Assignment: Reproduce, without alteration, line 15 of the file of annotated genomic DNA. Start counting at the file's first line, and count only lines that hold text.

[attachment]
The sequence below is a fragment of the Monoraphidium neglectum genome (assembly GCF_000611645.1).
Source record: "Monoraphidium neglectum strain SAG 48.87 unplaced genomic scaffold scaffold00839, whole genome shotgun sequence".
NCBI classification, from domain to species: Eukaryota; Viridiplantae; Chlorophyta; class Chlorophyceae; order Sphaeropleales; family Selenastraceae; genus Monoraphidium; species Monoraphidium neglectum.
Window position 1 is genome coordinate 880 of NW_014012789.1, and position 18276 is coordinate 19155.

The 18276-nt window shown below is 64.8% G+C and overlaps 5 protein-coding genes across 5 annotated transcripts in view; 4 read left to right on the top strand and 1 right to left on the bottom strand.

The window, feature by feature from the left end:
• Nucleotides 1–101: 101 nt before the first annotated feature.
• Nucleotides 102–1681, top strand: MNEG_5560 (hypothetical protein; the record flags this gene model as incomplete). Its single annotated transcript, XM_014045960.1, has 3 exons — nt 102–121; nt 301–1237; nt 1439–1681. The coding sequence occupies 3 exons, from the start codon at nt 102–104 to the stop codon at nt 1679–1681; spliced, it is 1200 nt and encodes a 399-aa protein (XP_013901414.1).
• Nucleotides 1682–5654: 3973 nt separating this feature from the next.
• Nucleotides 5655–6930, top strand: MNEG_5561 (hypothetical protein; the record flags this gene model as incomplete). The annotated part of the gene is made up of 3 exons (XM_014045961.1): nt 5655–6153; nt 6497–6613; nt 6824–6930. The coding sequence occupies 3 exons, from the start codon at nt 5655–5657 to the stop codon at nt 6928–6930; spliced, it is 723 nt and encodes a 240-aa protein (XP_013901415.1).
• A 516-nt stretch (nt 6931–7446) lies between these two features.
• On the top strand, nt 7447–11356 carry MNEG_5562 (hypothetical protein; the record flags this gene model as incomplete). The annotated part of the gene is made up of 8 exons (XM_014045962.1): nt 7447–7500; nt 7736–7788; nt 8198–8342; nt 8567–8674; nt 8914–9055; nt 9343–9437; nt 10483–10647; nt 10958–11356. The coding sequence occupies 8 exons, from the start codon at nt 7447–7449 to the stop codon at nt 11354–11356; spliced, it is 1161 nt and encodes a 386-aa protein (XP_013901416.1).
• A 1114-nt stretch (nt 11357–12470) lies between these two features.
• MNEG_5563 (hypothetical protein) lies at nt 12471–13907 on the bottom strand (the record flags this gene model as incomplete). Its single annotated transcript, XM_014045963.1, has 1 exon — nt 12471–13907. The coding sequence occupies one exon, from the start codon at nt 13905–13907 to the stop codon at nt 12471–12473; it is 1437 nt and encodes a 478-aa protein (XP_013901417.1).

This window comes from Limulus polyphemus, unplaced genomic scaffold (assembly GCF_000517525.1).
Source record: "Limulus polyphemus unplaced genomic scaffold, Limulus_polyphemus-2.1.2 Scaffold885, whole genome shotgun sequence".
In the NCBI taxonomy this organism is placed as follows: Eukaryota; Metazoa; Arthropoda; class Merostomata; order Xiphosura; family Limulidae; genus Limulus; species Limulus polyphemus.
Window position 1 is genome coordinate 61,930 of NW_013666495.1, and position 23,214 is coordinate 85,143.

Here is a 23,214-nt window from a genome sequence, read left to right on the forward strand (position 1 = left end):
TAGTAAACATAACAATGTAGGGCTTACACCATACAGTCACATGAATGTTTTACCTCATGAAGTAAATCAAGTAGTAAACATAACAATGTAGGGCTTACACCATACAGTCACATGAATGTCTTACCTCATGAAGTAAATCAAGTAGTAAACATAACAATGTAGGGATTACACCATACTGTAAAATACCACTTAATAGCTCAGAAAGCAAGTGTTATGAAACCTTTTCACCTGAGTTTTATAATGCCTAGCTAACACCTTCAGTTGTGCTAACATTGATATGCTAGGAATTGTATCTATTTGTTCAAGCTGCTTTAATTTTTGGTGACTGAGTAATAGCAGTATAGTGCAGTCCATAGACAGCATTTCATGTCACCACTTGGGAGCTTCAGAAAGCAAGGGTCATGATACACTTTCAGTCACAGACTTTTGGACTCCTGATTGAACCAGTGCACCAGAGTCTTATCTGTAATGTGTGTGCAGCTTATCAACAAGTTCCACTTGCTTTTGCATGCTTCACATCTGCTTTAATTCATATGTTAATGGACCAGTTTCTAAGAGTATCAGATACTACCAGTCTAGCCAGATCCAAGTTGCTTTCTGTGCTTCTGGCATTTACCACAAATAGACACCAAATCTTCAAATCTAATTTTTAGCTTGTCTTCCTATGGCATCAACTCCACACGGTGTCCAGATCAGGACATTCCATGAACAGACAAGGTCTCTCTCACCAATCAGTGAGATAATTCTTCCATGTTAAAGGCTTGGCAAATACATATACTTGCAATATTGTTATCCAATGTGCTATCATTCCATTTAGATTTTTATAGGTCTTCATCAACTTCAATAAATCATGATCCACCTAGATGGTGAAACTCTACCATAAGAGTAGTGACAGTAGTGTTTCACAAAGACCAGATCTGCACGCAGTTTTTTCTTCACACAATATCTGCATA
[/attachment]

This window comes from Limulus polyphemus, unplaced genomic scaffold (assembly GCF_000517525.1).